Direct-to-consumer razor brand Billie has seen a remarkable rise: After launching in November 2017, by January of this year it had already been acquired by one of the world’s largest CPG conglomerates, Procter & Gamble.
Though Billie’s hero product is a razor, it has launched other items for use before, during and after showering: body wash, shaving cream and lotion.
Now, Billie is stepping out of the shower with its latest launches, which are its biggest category extensions yet: dry shampoo (called Floof), facial wipes (Wonder Wipes) and lip balm (Super Salve). Along with the new product launches, Billie is also revamping its website.
But what’s interesting about Billie’s latest launches is that while they’re all outside of the shower category, they’re in different categories themselves, from haircare to makeup removal to lip products. Co-founder Georgina Gooley explained that instead of diving deep into one particular category, Billie is creating the products its customers are looking for.
“The intention was always to create products that were part of women’s everyday routine, and deliver a product that was effective and hardworking,” Gooley said, also pointing to a desire to keep the products at an affordable price point, with all three running at less than $15.
Billie went straight to its consumers to see what those products were, speaking with 500 women through surveys and focus groups to determine the products they most wanted to see the brand produce. The goal, she said, was to truly play a positive, noticeable role in women’s everyday routine, rather than dominate a specific subcategory.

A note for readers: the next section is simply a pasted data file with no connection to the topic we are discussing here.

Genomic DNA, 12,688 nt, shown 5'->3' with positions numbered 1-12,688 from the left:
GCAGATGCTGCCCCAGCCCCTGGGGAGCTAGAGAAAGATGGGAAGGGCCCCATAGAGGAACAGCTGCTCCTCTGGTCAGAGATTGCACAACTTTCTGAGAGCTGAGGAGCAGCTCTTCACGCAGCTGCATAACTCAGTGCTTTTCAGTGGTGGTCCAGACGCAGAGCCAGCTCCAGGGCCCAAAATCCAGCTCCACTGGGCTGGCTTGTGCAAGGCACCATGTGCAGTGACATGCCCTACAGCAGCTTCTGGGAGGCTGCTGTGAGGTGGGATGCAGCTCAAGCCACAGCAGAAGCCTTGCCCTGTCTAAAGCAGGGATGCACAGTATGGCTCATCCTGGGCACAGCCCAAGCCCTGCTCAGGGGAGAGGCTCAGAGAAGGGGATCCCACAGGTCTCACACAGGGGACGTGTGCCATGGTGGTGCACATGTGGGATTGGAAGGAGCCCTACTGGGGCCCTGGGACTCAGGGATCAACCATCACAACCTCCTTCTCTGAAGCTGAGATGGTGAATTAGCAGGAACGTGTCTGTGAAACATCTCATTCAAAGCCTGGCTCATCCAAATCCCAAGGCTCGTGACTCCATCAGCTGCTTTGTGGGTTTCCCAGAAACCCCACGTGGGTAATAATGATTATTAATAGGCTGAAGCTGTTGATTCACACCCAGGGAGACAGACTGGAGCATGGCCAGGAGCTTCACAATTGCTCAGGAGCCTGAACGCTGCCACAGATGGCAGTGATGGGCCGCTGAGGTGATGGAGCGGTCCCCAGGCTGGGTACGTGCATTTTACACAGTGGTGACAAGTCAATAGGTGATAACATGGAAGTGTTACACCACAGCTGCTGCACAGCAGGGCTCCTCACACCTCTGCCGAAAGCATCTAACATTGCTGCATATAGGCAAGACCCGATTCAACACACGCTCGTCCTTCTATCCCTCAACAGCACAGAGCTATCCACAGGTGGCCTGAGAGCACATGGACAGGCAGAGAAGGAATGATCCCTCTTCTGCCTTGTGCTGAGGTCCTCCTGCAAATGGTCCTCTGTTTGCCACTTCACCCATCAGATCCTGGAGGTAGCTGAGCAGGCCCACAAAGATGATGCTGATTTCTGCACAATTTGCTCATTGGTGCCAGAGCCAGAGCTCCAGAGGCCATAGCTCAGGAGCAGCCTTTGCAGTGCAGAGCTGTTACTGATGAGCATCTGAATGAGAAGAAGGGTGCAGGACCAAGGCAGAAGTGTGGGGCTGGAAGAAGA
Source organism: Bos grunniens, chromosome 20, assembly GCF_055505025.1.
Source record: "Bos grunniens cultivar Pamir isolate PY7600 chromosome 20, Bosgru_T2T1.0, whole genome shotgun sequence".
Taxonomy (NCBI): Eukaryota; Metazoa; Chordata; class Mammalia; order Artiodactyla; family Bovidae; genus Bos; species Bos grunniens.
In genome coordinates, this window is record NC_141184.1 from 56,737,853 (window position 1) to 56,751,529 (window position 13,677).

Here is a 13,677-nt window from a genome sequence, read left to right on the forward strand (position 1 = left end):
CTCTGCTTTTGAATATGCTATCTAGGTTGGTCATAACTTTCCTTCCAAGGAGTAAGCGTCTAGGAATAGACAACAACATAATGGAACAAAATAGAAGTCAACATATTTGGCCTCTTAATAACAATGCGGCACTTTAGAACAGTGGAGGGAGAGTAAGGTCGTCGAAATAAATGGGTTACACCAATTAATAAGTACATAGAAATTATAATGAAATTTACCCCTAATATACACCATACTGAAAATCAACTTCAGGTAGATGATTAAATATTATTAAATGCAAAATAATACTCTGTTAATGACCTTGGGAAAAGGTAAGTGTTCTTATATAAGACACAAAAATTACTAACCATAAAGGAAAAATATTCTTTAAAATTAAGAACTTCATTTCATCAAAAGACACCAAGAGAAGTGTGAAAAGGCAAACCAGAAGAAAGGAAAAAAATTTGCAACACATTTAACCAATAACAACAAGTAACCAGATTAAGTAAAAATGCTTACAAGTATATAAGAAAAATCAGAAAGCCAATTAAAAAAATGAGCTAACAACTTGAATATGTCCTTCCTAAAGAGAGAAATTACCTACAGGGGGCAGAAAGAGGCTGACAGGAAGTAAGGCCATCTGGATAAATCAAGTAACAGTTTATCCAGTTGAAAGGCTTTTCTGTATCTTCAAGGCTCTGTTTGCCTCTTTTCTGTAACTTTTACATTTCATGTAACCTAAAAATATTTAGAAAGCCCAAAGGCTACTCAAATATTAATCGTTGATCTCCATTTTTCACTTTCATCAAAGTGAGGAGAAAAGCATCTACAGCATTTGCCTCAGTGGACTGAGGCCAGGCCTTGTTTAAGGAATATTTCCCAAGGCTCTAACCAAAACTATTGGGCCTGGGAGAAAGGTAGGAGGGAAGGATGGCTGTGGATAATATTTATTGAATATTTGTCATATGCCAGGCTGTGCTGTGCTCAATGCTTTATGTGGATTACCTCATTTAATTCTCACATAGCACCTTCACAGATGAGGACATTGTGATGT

“We say we’re stepping out of the shower,” she said. “We wanted to be able to impact women’s routines in a really meaningful way, rather than a niche product that you might use when you’re going on a night out once a month. We wanted to really focus on those products that would really make an impact on your day-to-day.”
Billie is also prioritizing the creation of safe products, touting ratings of 1 or 2 on the Environmental Working Group (EWG)’s Skin Deep Database, which ranks products from best (1) to worst (10) based on “the known hazards associated with ingredients listed on labels.”
In another effort to encourage consumers to stock their bathrooms with clean products, Billie is also releasing a Clean Cash Calculator online program that will allow consumers to look up their personal care products—no matter what brand they’re made by—and calculate their EWG score. If a person finds the product they’re using isn’t as safe as a comparable Billie product, Billie will give them a credit to make the switch.
As Gooley said: “We wanted to give women a fun, easy way to play detective in their medicine cabinet and really find out how clean their routine is.”